Ten years ago, Silicon Valley was going through rapid changes, Enron was declaring bankruptcy and the world was reeling from horrific terrorist attacks on US soil. And as time has passed, we've seen exponential growth in many sectors and welcomed new ways of thinking about and doing ordinary things.
As LegalZoom celebrates its 10th anniversary, we look back at how technology has found its way into practically every aspect of our daily lives—and how our lives will never be the same.
We're not just talking about Amazon.com or your favorite department store. Nearly all types of purchases—from software to travel arrangements to insurance—can be done in your pjs. E-commerce has soared and with it comes new opportunities for businesses.
It wasn't too long ago that the process of paying a bill involved a payment stub, a personal check and a stamped envelope (and several days for the process to be completed and the check to be cleared). Today, most Americans use online banking and about half of those users also pay bills online, according to a recent Fiserv Inc. survey. One can also apply for a credit card or even a home loan online—something unheard of back in 2001.
There was a time when the day's news was available “hot off the press” (literally) via a print publication. Not so much anymore. Over the past decade, content providers have scrambled to get online and distribute content more effectively. Remember when HTML consisted of Times New Roman text and flashing links? Immensely improved infrastructure has allowed media publishers to embrace the Internet and provide content in a myriad of new ways. Newspapers and magazines can connect content with RSS feeds, blogs, social networks, smartphones—you name it. And with the opportunity for everyone out there to have a voice on the Internet via a blog or personal site, new sources of content have flooded the scene—and found loyal followers.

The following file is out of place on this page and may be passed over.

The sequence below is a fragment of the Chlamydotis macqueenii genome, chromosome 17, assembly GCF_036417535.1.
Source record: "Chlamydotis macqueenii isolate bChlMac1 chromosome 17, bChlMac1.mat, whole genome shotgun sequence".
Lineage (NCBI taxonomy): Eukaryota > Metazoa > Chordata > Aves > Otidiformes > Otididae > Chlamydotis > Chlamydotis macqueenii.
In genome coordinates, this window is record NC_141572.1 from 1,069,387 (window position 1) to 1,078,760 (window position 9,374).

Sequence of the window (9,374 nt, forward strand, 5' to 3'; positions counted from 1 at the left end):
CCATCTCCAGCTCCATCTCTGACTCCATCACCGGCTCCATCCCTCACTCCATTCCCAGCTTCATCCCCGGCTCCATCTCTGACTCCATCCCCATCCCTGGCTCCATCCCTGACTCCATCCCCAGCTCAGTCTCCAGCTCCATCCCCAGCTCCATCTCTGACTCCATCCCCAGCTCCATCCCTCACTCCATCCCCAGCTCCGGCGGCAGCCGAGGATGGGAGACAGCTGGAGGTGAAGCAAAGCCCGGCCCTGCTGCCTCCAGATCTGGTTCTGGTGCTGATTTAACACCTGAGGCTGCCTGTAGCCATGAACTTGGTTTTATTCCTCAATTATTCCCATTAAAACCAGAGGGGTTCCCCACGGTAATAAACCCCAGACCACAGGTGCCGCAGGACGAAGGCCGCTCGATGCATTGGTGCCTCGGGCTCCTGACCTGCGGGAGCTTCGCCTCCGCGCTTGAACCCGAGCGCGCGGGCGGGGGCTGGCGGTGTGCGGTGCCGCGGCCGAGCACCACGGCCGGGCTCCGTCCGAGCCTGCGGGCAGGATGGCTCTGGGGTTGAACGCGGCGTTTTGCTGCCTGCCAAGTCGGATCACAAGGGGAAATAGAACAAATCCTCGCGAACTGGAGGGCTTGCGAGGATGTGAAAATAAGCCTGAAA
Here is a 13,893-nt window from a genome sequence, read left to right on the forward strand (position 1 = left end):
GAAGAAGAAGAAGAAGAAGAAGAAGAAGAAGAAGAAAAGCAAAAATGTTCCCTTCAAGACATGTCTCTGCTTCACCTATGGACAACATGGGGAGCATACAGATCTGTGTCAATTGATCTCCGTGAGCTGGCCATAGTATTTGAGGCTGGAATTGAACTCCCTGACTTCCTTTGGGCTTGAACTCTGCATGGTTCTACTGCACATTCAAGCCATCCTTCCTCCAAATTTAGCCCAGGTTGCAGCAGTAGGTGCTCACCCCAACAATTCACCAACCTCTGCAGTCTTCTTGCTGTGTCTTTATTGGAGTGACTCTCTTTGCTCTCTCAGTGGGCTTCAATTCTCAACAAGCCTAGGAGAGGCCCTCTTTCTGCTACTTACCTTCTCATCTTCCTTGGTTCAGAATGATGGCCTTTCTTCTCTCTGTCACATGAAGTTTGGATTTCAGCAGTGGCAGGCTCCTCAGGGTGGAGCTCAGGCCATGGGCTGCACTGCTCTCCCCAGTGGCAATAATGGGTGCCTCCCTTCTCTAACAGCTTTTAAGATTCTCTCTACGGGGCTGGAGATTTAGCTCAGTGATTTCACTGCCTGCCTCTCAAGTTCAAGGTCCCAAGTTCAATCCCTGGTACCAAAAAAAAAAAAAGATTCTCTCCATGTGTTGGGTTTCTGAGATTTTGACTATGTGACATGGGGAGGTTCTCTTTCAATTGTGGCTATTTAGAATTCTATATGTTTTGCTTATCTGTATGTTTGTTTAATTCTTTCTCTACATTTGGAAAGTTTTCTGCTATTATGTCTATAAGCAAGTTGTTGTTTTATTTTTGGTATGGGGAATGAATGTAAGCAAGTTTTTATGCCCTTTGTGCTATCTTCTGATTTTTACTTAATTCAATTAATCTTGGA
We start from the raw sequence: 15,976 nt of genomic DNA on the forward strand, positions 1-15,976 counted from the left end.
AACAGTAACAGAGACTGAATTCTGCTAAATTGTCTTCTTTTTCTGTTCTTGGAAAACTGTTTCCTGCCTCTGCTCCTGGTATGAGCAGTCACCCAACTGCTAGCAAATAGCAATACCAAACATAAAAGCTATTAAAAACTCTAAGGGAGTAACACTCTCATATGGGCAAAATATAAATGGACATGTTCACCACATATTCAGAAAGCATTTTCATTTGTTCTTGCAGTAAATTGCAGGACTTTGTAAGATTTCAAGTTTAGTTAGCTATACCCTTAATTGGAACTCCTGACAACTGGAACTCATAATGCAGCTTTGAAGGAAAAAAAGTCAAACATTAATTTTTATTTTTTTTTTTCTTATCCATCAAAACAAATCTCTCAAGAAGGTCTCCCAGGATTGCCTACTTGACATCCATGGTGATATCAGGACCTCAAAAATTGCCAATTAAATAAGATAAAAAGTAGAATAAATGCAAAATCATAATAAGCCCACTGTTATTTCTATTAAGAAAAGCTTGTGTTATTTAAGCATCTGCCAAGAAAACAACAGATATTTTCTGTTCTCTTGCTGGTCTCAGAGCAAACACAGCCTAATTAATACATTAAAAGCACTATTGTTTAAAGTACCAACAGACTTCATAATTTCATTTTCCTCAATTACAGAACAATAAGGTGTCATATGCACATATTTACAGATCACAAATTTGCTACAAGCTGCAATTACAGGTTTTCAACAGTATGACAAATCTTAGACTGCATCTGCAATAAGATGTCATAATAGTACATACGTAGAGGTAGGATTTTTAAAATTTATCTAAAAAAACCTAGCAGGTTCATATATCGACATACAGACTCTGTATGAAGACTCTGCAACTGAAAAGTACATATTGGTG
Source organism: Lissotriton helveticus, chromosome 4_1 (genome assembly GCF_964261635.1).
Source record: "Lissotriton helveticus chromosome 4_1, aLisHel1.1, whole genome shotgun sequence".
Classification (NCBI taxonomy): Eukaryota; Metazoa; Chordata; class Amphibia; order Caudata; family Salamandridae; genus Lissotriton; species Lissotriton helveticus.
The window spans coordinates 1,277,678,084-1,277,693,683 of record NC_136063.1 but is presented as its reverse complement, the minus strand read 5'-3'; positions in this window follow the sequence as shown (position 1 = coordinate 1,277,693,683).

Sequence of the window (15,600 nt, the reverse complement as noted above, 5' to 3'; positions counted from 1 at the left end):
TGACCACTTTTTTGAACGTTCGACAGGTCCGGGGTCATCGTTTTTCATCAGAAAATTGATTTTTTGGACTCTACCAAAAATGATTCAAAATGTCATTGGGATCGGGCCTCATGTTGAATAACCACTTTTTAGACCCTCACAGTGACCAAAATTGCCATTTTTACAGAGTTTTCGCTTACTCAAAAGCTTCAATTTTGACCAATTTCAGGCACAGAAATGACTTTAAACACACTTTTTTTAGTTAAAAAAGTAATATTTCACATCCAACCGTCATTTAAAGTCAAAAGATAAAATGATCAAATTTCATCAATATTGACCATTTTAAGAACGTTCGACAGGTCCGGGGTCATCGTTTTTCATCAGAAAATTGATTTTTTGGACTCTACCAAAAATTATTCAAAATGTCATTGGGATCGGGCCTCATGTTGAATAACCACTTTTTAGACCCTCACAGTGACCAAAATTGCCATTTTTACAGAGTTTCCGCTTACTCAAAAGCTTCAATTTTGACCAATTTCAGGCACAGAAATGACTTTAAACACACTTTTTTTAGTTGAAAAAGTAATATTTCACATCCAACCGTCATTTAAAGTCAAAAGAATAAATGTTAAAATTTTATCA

Who would have thought that a mobile phone could allow one to take photos, stream movies, play games and have a personal GPS device on demand? No longer limited to landlines, the ubiquity of smartphones has given us the freedom to do whatever we want, whenever we want. Video chatting is a reality, as is responding to business emails while halfway around the world.
OK, so Google is a little more than ten years old. But the company's most popular services have only risen to popularity over the last five to seven years. In addition to Google search, can you imagine a world without Gmail, Blogger or Picasa?
An online network of people talking about themselves doesn't sound very titillating, but the idea has become one of the most significant developments of our time. Facebook, along with its predecessors like Friendster and Myspace, has redefined the way people connect with each other both on and offline. And with Twitter gaining immense popularity just over the last few years, it's clear that this phenomenon is only getting bigger.
Personal tablets, like the Apple iPad, are changing the way we connect with content—and with each other. This growing market would have seemed like science fiction not too long ago, but now practically every big name in technology is introducing new mobile computing solutions that offer mobile connectivity and streaming content.
We don't have flying cars just yet, but hybrids have made an impact on the marketplace. Ten years ago hybrid vehicles would have seemed like a bad business idea; nowadays, most big car manufacturers have introduced eco-friendly options to meet the growing consumer demand for such vehicles.
What was once pretty much impossible, simple and common legal matters can now be completed online. Creating last wills and living trusts, protecting intellectual property and even forming a business no longer require going through an expensive attorney's office.
So what's next? Mobile computing is a rising trend and will continue to grow. The popularity of social networking sites may spawn new sites and provide yet another way for people to connect with each other.
But no matter where we go from here, it's clear that technology is in nearly every aspect of our lives and that we'll be more connected with it in the future. As this happens, it's worth noting that the human experience is changing right in front of our eyes.
This portion of the site is for informational purposes only. The content is not legal advice. The statements and opinions are the expression of author, not LegalZoom, and have not been evaluated by LegalZoom for accuracy, completeness, or changes in the law.